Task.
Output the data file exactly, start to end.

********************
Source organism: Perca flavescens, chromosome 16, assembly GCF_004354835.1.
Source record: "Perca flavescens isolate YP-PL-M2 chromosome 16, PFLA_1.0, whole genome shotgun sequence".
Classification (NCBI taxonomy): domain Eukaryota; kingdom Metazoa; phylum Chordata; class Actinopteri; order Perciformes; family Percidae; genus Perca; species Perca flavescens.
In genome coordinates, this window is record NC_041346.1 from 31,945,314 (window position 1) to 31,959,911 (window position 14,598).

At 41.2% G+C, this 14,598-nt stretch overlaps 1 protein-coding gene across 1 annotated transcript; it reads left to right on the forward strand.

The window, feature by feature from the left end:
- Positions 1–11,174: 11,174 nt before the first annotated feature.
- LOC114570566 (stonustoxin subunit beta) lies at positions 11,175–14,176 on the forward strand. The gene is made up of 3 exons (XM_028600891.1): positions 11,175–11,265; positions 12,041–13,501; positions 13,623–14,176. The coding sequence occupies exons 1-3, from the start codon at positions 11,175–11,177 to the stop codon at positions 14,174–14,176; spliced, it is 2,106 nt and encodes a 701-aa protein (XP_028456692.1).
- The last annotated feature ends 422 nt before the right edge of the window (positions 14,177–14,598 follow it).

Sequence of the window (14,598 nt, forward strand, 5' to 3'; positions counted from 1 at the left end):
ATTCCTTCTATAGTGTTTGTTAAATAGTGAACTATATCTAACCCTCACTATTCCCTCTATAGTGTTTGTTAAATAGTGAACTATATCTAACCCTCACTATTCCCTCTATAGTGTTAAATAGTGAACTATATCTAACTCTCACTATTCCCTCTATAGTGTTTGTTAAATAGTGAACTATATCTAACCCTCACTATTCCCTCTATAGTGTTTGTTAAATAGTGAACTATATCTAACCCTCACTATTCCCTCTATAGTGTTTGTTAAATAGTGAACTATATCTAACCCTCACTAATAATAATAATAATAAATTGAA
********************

Source organism: Perca flavescens, chromosome 16, assembly GCF_004354835.1.
Source record: "Perca flavescens isolate YP-PL-M2 chromosome 16, PFLA_1.0, whole genome shotgun sequence".
Classification (NCBI taxonomy): domain Eukaryota; kingdom Metazoa; phylum Chordata; class Actinopteri; order Perciformes; family Percidae; genus Perca; species Perca flavescens.
In genome coordinates, this window is record NC_041346.1 from 31,945,314 (window position 1) to 31,959,911 (window position 14,598).

At 41.2% G+C, this 14,598-nt stretch overlaps 1 protein-coding gene across 1 annotated transcript; it reads left to right on the forward strand.

The window, feature by feature from the left end:
- Positions 1–11,174: 11,174 nt before the first annotated feature.
- LOC114570566 (stonustoxin subunit beta) lies at positions 11,175–14,176 on the forward strand. The gene is made up of 3 exons (XM_028600891.1): positions 11,175–11,265; positions 12,041–13,501; positions 13,623–14,176. The coding sequence occupies exons 1-3, from the start codon at positions 11,175–11,177 to the stop codon at positions 14,174–14,176; spliced, it is 2,106 nt and encodes a 701-aa protein (XP_028456692.1).
- The last annotated feature ends 422 nt before the right edge of the window (positions 14,177–14,598 follow it).

Sequence of the window (14,598 nt, forward strand, 5' to 3'; positions counted from 1 at the left end):
ATTCCTTCTATAGTGTTTGTTAAATAGTGAACTATATCTAACCCTCACTATTCCCTCTATAGTGTTTGTTAAATAGTGAACTATATCTAACCCTCACTATTCCCTCTATAGTGTTAAATAGTGAACTATATCTAACTCTCACTATTCCCTCTATAGTGTTTGTTAAATAGTGAACTATATCTAACCCTCACTATTCCCTCTATAGTGTTTGTTAAATAGTGAACTATATCTAACCCTCACTATTCCCTCTATAGTGTTTGTTAAATAGTGAACTATATCTAACCCTCACTAATAATAATAATAATAAATTGAA